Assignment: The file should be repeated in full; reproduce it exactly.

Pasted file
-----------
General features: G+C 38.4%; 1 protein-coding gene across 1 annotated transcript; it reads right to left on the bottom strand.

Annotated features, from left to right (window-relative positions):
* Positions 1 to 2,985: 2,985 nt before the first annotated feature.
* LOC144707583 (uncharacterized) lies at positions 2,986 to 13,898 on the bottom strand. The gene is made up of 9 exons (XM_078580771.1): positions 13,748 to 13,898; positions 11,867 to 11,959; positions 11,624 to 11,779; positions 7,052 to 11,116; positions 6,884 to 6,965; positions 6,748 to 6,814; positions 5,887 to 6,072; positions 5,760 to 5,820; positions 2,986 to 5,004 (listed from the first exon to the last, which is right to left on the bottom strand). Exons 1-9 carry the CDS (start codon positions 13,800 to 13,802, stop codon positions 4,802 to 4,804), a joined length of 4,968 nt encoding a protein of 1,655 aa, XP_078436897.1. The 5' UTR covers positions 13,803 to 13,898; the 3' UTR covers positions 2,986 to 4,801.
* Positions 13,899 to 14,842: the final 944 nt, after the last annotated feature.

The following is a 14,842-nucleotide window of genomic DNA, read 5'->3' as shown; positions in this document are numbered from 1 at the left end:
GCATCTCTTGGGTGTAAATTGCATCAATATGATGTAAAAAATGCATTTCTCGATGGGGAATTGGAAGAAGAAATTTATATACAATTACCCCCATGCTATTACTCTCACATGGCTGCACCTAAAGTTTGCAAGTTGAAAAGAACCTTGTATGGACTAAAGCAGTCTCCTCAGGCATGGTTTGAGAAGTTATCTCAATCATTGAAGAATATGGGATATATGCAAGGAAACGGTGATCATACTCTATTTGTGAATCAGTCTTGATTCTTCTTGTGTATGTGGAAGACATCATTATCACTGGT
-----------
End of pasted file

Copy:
General features: G+C 38.4%; 1 protein-coding gene across 1 annotated transcript; it reads right to left on the bottom strand.

Annotated features, from left to right (window-relative positions):
* Positions 1 to 2,985: 2,985 nt before the first annotated feature.
* LOC144707583 (uncharacterized) lies at positions 2,986 to 13,898 on the bottom strand. The gene is made up of 9 exons (XM_078580771.1): positions 13,748 to 13,898; positions 11,867 to 11,959; positions 11,624 to 11,779; positions 7,052 to 11,116; positions 6,884 to 6,965; positions 6,748 to 6,814; positions 5,887 to 6,072; positions 5,760 to 5,820; positions 2,986 to 5,004 (listed from the first exon to the last, which is right to left on the bottom strand). Exons 1-9 carry the CDS (start codon positions 13,800 to 13,802, stop codon positions 4,802 to 4,804), a joined length of 4,968 nt encoding a protein of 1,655 aa, XP_078436897.1. The 5' UTR covers positions 13,803 to 13,898; the 3' UTR covers positions 2,986 to 4,801.
* Positions 13,899 to 14,842: the final 944 nt, after the last annotated feature.

The following is a 14,842-nucleotide window of genomic DNA, read 5'->3' as shown; positions in this document are numbered from 1 at the left end:
GCATCTCTTGGGTGTAAATTGCATCAATATGATGTAAAAAATGCATTTCTCGATGGGGAATTGGAAGAAGAAATTTATATACAATTACCCCCATGCTATTACTCTCACATGGCTGCACCTAAAGTTTGCAAGTTGAAAAGAACCTTGTATGGACTAAAGCAGTCTCCTCAGGCATGGTTTGAGAAGTTATCTCAATCATTGAAGAATATGGGATATATGCAAGGAAACGGTGATCATACTCTATTTGTGAATCAGTCTTGATTCTTCTTGTGTATGTGGAAGACATCATTATCACTGGT